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Determining invertibility

  • #1

Homework Statement

We have a linear transformation: T(x,y)=(x-2y,y,3x+4y). Determine whether T is invertible.



Homework Equations





The Attempt at a Solution



the basis of the image is (1,0,3) and (-2,1,4). I really have no clue how to proceed from here. I mean i can't even write (1,0) and (0,1) as an linear combination of the image vectors since they dont have the same dimension.
 

Answers and Replies

  • #2
HallsofIvy
Science Advisor
Homework Helper
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I assume you mean T as a function from R2 to the image of T (so it is necessarily "onto"). Then the only thing you need to show is that T is one-to-one. Suppose T(x, y)= T(x', y'). T(x,y)= (x-2y,y,3x+4y)= T(x',y')= (x'-2y',y',3x'+4y'). That is, x- 2y= x'- 2y', y= y', 3x+4y= 3x'+4y'. Can you show that x= x', y= y'?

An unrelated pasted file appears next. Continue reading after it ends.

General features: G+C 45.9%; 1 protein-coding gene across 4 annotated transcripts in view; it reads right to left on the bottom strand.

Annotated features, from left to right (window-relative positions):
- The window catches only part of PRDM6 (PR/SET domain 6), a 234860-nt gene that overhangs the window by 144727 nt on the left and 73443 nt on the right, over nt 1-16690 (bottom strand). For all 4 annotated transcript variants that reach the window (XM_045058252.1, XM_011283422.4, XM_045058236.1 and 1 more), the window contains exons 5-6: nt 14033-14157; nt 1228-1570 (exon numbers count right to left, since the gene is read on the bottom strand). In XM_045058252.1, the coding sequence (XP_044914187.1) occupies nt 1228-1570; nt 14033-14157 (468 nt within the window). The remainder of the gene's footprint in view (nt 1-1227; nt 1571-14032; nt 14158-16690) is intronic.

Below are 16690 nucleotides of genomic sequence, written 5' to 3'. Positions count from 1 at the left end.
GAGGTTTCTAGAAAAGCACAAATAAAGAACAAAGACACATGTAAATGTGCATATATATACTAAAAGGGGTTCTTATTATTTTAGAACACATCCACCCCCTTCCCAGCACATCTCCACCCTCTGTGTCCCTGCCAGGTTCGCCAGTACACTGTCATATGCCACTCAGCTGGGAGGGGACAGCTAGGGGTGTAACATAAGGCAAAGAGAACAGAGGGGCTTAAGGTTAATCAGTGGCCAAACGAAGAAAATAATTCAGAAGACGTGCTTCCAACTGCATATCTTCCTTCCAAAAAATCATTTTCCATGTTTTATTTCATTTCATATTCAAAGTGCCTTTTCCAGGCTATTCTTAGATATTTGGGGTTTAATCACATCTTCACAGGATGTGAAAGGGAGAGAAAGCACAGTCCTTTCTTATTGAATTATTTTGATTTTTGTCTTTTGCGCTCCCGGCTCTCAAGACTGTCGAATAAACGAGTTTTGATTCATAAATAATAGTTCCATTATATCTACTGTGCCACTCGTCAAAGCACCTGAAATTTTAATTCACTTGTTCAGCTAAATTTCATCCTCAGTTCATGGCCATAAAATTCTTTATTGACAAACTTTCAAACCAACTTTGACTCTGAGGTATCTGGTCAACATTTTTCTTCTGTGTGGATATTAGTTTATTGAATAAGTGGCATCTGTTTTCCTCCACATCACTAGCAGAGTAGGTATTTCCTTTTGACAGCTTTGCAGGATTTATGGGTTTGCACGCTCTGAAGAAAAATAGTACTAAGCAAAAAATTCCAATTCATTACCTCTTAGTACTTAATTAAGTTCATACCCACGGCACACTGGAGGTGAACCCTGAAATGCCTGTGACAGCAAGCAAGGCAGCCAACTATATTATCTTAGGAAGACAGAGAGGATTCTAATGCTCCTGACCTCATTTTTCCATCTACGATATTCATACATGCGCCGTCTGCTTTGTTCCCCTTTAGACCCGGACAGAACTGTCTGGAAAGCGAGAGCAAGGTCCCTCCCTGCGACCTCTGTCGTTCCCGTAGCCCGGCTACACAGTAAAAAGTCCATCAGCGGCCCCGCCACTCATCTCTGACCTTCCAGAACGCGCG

Added after thought: The fact that your two basis vectors for the image, (1, 0, 3) and (-2, 1, 4) are independent shows that your transformation is from a two dimensional space onto a two dimensional space and so is one-to-one and invertible.
 
  • #3
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Aren't your image basis vectors just T(1,0) and T(0,1)?
Your basis for the image of T is a two-dimensional subspace of R3, and is a plane through the origin. If v is any vector in R3 that is not on this plane, can there be some vector in R2 that maps to v? I.e., is there some vector u in R2 such that T(u) = v, where v is as described above?
 

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